Regehr, Heidi (1994) Breeding performance of black-legged kittiwakes on Great Island, Newfoundland, during periods of reduced food availability. Masters thesis, Memorial University of Newfoundland.
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The breeding success of Black-legged Kittiwakes (Rissa tridactyla) was investigated on Great Island, Witless Bay, Newfoundland, in 1992 and 1993, following two years of breeding failure. Egg production was low in both years. High egg mortalities (90% and 89%) and high chick mortality in 1992 (93%), but not in 1993 (32%), resulted in a breeding success of 1% in 1992 and 7% in 1993. Timing of breeding was later than in previous years and clutches and eggs were smaller. Failure was extensive throughout the colony. The degree of failure varied consistently among regions between years which was probably related to cliff structure and therefore to nest predation. Comparison of egg shape indices among years suggested that a higher proportion of older individuals were breeding in years of poor productivity. This is consistent with the hypothesis that older breeders are more able and willing to expend effort and incur cost. -- Egg predation, primarily by Great Black-backed Gulls (Larus marinus), accounted for most egg mortality. Results suggest that egg predation in both years and poor chick survival in 1992 were related to food shortage. Capelin (Mallotus villosus) arrived inshore for spawning up to 1 month later than normal, which, in conjunction with a lack of fish offal, was associated with food shortage in kittiwakes and in other gulls. Kittiwake incubation and chick-rearing shifts were shorter and survival time of chicks was longer after capelin arrival than before in 1992, indicating increased food availability. Observations and growth measurements indicated that chicks hatching before capelin arrival were starving. The effect of hatchdate on chick survival was less pronounced in 1993 than in 1992. Unattended eggs and chicks were uncommon and adults endured long nest shifts, probably in response to high predation risk. Incubation and chick-rearing shifts were shorter and feeding rates were greater in 1993 than in 1992, suggesting greater food availability in 1993. The seasonal migration of capelin into inshore waters in Witless Bay provides an important resource to kittiwakes, affecting their time budgets and survival of their chicks.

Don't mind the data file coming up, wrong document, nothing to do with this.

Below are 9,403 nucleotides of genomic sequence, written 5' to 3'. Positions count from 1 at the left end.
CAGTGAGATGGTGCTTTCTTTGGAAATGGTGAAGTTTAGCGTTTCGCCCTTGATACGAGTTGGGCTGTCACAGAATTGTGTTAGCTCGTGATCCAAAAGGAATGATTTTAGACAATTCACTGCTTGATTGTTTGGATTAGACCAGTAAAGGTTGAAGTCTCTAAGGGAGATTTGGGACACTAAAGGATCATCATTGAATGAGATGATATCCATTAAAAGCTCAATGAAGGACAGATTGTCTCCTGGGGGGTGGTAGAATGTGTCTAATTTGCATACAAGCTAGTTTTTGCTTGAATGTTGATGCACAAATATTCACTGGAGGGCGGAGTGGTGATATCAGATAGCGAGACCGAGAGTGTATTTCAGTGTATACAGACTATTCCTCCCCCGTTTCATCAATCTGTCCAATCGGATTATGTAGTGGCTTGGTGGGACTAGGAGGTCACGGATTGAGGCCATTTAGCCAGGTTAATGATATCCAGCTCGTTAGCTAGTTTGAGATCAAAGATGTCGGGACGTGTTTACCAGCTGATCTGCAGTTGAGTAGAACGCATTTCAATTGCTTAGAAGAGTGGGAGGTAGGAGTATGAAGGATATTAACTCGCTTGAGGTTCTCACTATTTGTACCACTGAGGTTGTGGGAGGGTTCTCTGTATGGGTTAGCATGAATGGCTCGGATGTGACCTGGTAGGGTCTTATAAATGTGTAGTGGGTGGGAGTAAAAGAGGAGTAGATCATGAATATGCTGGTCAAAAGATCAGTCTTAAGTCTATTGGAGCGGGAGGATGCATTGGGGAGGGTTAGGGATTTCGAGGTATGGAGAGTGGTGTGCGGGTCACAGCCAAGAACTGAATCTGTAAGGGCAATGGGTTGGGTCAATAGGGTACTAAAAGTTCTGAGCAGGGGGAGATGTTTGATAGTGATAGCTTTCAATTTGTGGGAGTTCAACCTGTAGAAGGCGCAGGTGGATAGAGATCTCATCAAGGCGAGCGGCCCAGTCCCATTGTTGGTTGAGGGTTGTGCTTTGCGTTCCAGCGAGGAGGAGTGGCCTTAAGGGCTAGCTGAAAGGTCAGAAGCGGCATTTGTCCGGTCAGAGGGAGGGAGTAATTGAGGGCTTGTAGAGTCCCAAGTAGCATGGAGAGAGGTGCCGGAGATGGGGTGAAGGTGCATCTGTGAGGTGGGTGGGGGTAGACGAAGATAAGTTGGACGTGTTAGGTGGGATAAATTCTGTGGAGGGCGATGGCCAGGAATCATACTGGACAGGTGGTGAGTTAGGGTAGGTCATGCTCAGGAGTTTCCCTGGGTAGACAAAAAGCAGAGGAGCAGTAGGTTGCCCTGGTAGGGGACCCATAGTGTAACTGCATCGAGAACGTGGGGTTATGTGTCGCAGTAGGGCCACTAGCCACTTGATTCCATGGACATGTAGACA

|Item Type:||Thesis (Masters)|
|Additional Information:||Includes bibliographical references.|
|Department(s):||Science, Faculty of > Biology|
|Geographic Location:||Canada--Newfoundland and Labrador--Great Island|
|Library of Congress Subject Heading:||Kittiwakes--Breeding--Newfoundland and Labrador--Great Island; Kittiwakes--Newfoundland and Labrador--Great Island--Reproduction; Kittiwakes--Newfoundland and Labrador--Great Island--Food|
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